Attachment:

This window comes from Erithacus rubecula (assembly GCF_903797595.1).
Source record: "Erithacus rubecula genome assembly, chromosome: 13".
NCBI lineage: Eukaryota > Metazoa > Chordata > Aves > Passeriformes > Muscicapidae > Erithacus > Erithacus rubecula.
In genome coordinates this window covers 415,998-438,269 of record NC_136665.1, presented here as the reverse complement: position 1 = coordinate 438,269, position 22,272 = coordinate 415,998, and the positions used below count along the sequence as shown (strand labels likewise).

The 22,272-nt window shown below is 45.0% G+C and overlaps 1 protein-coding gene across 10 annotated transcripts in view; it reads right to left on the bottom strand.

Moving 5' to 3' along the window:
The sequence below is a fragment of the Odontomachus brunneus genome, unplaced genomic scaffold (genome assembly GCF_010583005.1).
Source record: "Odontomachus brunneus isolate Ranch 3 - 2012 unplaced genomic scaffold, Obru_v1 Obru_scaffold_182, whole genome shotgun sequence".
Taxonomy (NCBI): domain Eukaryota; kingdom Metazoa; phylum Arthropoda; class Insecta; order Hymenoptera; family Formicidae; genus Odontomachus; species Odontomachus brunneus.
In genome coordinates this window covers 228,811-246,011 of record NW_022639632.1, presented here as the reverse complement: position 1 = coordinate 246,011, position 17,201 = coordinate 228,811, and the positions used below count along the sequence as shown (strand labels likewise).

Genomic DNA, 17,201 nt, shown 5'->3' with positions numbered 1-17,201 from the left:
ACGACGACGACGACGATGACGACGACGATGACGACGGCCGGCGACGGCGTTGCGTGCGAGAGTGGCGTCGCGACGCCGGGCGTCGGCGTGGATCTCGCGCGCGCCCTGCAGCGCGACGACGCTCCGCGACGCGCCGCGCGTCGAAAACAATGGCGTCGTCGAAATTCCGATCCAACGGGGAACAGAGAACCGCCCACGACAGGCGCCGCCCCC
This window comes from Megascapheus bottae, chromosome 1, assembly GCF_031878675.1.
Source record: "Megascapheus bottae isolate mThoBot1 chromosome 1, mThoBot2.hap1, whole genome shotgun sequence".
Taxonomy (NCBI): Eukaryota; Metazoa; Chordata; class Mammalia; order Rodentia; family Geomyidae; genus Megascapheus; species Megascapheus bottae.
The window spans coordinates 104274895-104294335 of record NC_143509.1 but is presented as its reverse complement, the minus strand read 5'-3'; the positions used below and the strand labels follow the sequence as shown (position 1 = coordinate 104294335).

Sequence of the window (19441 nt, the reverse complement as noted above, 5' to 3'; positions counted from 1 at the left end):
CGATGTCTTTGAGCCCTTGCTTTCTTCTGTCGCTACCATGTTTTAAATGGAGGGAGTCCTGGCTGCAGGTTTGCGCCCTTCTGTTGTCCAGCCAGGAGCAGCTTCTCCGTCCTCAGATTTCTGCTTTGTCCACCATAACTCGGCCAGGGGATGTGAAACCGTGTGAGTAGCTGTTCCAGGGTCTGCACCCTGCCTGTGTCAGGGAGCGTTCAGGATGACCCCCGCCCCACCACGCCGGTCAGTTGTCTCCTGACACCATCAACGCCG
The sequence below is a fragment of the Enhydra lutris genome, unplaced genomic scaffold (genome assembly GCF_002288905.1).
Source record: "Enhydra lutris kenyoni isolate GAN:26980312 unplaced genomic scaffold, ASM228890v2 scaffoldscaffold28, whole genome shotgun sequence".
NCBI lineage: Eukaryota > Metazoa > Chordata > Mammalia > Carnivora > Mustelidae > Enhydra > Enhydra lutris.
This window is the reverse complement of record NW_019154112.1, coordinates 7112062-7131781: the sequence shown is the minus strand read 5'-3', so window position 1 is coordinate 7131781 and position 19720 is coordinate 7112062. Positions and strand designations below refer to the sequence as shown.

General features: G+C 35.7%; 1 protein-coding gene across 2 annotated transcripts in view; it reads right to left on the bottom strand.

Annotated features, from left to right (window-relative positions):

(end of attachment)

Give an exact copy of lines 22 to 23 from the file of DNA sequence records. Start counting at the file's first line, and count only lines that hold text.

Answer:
This window is the reverse complement of record NW_019154112.1, coordinates 7112062-7131781: the sequence shown is the minus strand read 5'-3', so window position 1 is coordinate 7131781 and position 19720 is coordinate 7112062. Positions and strand designations below refer to the sequence as shown.

General features: G+C 35.7%; 1 protein-coding gene across 2 annotated transcripts in view; it reads right to left on the bottom strand.